The problem to solve is the differential equation $\frac{d}{dt}y(t)= - y(t).$ Using the network, this is $$y_i= 1+t_i v_k f(t_i w_k+u_k).$$

The procedures are

**Deal with the function first.**

The cost is $I=\sum_i\left( \frac{dy_i}{dt}+y_i \right)^2.$ Our purpose is to minimize this cost.

To calculate the differential of y, we can write down the explicit expression for it.

$$\frac{dy}{dt} = v_k f(t w_k+u_k) + t v_k f(tw_k+u_k) (1-f(tw_k+u_k))w_k,$$

where the function f is defined as a

`trigf()`

.So the cost becomes

$$I = \sum_i \left( v_k f(t w_k+u_k) + t v_k f(tw_k+u_k) (1-f(tw_k+u_k)) w_k + y \right)^2.$$

```
def cost(v,w,u,t):
v = np.array(v) # Don't know why but np.asarray(v) doesn't work here.
w = np.array(w)
u = np.array(u)
fvec = np.array(trigf(t*w + u) ) # This is a vector!!!
yt = 1 + np.sum ( t * v * fvec ) # For a given t, this calculates the value of y(t), given the parameters, v, w, u.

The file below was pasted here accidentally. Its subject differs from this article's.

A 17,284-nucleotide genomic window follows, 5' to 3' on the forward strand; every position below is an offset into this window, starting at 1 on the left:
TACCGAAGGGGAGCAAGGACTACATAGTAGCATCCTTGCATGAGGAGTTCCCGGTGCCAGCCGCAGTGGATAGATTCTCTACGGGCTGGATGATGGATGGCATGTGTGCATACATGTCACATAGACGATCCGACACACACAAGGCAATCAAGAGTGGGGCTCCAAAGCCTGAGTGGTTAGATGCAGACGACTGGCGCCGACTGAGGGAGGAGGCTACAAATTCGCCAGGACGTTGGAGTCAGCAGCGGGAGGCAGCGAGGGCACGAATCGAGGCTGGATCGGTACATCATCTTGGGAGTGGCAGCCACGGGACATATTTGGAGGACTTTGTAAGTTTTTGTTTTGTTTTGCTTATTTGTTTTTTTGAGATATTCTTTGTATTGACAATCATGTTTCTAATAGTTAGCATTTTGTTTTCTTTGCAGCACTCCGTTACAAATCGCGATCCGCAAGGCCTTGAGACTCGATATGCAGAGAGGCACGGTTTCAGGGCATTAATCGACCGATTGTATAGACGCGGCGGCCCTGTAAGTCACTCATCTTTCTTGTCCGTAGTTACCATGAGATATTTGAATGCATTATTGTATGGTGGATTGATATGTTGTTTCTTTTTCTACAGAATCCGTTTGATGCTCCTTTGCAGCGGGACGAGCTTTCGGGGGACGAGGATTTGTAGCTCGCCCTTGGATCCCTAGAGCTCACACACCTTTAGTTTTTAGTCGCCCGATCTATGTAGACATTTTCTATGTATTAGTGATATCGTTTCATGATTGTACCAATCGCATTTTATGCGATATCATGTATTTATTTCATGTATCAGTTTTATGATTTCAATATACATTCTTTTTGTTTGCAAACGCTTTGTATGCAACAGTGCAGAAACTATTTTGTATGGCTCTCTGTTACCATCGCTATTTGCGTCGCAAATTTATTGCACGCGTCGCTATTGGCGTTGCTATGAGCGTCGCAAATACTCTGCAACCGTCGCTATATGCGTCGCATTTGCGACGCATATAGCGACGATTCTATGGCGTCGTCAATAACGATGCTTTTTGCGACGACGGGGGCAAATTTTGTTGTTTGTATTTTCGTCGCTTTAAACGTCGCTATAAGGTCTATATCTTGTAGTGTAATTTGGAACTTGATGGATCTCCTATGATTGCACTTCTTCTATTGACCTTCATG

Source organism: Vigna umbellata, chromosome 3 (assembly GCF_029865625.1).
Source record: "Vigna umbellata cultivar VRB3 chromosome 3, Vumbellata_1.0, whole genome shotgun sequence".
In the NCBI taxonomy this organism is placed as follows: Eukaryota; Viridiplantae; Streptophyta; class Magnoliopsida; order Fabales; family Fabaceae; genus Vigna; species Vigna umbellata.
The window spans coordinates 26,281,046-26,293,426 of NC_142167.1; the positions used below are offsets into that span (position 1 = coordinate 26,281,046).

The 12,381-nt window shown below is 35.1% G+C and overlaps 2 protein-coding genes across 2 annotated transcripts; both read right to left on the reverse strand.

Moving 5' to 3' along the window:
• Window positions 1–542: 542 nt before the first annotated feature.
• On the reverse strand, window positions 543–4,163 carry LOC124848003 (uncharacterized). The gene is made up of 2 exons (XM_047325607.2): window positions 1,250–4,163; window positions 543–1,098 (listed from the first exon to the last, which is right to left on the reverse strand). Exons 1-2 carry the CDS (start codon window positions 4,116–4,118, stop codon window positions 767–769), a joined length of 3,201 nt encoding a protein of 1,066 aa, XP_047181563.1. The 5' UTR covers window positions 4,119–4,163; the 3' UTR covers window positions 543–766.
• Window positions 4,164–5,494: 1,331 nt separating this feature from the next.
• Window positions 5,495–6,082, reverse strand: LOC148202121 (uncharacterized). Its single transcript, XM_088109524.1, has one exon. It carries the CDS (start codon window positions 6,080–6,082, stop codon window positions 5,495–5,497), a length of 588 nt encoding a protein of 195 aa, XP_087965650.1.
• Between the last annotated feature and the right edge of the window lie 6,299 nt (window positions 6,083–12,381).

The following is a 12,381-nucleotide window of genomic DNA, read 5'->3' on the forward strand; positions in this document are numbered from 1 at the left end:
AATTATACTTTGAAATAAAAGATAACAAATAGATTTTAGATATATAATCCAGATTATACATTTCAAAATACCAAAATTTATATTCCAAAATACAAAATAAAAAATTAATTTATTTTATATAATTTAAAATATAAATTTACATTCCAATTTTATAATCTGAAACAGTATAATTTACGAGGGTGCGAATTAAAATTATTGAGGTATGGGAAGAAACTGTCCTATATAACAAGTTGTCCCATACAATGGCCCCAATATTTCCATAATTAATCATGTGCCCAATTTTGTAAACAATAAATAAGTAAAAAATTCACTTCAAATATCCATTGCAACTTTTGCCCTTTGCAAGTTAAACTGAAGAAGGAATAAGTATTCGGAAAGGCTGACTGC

return ( np.sum (v*fvec + t * v* fvec * ( 1 - fvec ) * w ) + yt ) ** 2
# return np.sum(np.array( v*np.array( trigf( np.array( t*w ) + u ) ) ) + np.array( t*np.array( v*np.array( trigf(np.array( t*w ) + u)) ) ) * ( 1 - np.array( trigf( np.array( t*w )+u) ) ) * w + ( 1 + np.array( t*np.array( v*np.array( trigf( np.array(t*w)+u ) ) ) ) ) ) # trigf() should return an array with the same length of the input.
```

**Caution: a number times an array is not returned as array but instead as list. and list + list doesn’t conserved the length of the list!**

Define the trigf() next, usually we use $$trigf(x)=\frac{1}{1+\exp(-x)}$$.

```
def trigf(x):
#return 1/(1+np.exp(-x)) #
return expit(x)
```

Test cost function:

```
test11 = np.ones(30)
cost(np.array([1,1,1]),[1,1,1],[1,1,1],1)
```

Next step is to optimize this cost. To do this we need the derivitive. But anyway let’s try a simple minimization first.

```
def costTotal(v,w,u,t):
t = np.array(t)
costt = 0
for temp in t: